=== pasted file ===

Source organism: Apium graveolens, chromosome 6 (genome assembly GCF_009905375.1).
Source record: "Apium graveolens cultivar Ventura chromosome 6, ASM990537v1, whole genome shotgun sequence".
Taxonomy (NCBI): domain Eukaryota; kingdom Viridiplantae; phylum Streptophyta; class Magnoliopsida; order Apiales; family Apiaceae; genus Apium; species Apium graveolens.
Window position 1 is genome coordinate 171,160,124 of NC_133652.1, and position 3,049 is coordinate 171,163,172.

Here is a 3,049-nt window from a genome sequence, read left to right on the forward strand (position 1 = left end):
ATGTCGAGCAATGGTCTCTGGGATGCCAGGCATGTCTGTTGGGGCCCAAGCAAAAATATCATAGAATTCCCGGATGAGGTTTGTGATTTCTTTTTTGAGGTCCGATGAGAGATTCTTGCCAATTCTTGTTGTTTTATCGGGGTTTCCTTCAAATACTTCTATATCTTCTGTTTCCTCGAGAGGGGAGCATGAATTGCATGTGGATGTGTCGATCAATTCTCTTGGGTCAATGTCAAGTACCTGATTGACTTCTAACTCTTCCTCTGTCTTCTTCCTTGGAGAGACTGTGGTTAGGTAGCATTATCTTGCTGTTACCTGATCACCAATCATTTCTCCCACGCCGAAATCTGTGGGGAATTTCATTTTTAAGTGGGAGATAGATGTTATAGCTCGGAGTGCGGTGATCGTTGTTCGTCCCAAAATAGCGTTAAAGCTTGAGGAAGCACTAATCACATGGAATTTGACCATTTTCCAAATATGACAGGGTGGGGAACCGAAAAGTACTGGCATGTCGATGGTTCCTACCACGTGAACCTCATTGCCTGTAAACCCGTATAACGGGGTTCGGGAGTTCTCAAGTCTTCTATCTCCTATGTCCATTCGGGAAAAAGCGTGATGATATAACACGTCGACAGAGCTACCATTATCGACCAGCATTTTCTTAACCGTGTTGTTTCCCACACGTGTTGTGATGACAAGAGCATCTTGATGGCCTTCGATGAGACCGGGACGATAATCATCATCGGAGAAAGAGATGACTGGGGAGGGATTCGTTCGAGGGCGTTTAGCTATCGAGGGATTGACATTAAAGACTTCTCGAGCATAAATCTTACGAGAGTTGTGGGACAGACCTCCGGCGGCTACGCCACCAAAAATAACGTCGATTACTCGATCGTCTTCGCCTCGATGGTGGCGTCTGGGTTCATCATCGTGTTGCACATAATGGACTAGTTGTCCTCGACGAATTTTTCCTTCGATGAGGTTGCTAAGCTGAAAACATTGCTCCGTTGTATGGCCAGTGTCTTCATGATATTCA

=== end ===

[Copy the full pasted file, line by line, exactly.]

Source organism: Apium graveolens, chromosome 6 (genome assembly GCF_009905375.1).
Source record: "Apium graveolens cultivar Ventura chromosome 6, ASM990537v1, whole genome shotgun sequence".
Taxonomy (NCBI): domain Eukaryota; kingdom Viridiplantae; phylum Streptophyta; class Magnoliopsida; order Apiales; family Apiaceae; genus Apium; species Apium graveolens.
Window position 1 is genome coordinate 171,160,124 of NC_133652.1, and position 3,049 is coordinate 171,163,172.

Here is a 3,049-nt window from a genome sequence, read left to right on the forward strand (position 1 = left end):
ATGTCGAGCAATGGTCTCTGGGATGCCAGGCATGTCTGTTGGGGCCCAAGCAAAAATATCATAGAATTCCCGGATGAGGTTTGTGATTTCTTTTTTGAGGTCCGATGAGAGATTCTTGCCAATTCTTGTTGTTTTATCGGGGTTTCCTTCAAATACTTCTATATCTTCTGTTTCCTCGAGAGGGGAGCATGAATTGCATGTGGATGTGTCGATCAATTCTCTTGGGTCAATGTCAAGTACCTGATTGACTTCTAACTCTTCCTCTGTCTTCTTCCTTGGAGAGACTGTGGTTAGGTAGCATTATCTTGCTGTTACCTGATCACCAATCATTTCTCCCACGCCGAAATCTGTGGGGAATTTCATTTTTAAGTGGGAGATAGATGTTATAGCTCGGAGTGCGGTGATCGTTGTTCGTCCCAAAATAGCGTTAAAGCTTGAGGAAGCACTAATCACATGGAATTTGACCATTTTCCAAATATGACAGGGTGGGGAACCGAAAAGTACTGGCATGTCGATGGTTCCTACCACGTGAACCTCATTGCCTGTAAACCCGTATAACGGGGTTCGGGAGTTCTCAAGTCTTCTATCTCCTATGTCCATTCGGGAAAAAGCGTGATGATATAACACGTCGACAGAGCTACCATTATCGACCAGCATTTTCTTAACCGTGTTGTTTCCCACACGTGTTGTGATGACAAGAGCATCTTGATGGCCTTCGATGAGACCGGGACGATAATCATCATCGGAGAAAGAGATGACTGGGGAGGGATTCGTTCGAGGGCGTTTAGCTATCGAGGGATTGACATTAAAGACTTCTCGAGCATAAATCTTACGAGAGTTGTGGGACAGACCTCCGGCGGCTACGCCACCAAAAATAACGTCGATTACTCGATCGTCTTCGCCTCGATGGTGGCGTCTGGGTTCATCATCGTGTTGCACATAATGGACTAGTTGTCCTCGACGAATTTTTCCTTCGATGAGGTTGCTAAGCTGAAAACATTGCTCCGTTGTATGGCCAGTGTCTTCATGATATTCA